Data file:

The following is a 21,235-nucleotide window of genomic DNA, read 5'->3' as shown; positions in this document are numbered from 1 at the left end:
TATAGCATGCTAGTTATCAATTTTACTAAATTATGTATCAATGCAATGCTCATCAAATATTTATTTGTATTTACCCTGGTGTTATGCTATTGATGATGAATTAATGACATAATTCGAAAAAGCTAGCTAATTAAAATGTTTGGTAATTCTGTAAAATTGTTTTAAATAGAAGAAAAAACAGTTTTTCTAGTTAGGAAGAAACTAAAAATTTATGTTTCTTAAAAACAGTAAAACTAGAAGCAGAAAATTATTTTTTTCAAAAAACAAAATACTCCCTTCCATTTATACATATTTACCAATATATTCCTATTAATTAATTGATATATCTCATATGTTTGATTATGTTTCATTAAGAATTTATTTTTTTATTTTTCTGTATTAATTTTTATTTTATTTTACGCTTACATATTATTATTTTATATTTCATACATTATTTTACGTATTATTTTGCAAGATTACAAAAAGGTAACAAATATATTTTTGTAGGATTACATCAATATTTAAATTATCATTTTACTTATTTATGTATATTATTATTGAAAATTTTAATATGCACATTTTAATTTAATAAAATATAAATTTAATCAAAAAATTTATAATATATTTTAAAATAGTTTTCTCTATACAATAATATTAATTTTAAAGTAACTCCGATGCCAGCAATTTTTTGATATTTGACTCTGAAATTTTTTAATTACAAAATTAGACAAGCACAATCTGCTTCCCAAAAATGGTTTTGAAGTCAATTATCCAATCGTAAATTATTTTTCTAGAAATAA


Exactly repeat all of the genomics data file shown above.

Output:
The following is a 21,235-nucleotide window of genomic DNA, read 5'->3' as shown; positions in this document are numbered from 1 at the left end:
TATAGCATGCTAGTTATCAATTTTACTAAATTATGTATCAATGCAATGCTCATCAAATATTTATTTGTATTTACCCTGGTGTTATGCTATTGATGATGAATTAATGACATAATTCGAAAAAGCTAGCTAATTAAAATGTTTGGTAATTCTGTAAAATTGTTTTAAATAGAAGAAAAAACAGTTTTTCTAGTTAGGAAGAAACTAAAAATTTATGTTTCTTAAAAACAGTAAAACTAGAAGCAGAAAATTATTTTTTTCAAAAAACAAAATACTCCCTTCCATTTATACATATTTACCAATATATTCCTATTAATTAATTGATATATCTCATATGTTTGATTATGTTTCATTAAGAATTTATTTTTTTATTTTTCTGTATTAATTTTTATTTTATTTTACGCTTACATATTATTATTTTATATTTCATACATTATTTTACGTATTATTTTGCAAGATTACAAAAAGGTAACAAATATATTTTTGTAGGATTACATCAATATTTAAATTATCATTTTACTTATTTATGTATATTATTATTGAAAATTTTAATATGCACATTTTAATTTAATAAAATATAAATTTAATCAAAAAATTTATAATATATTTTAAAATAGTTTTCTCTATACAATAATATTAATTTTAAAGTAACTCCGATGCCAGCAATTTTTTGATATTTGACTCTGAAATTTTTTAATTACAAAATTAGACAAGCACAATCTGCTTCCCAAAAATGGTTTTGAAGTCAATTATCCAATCGTAAATTATTTTTCTAGAAATAA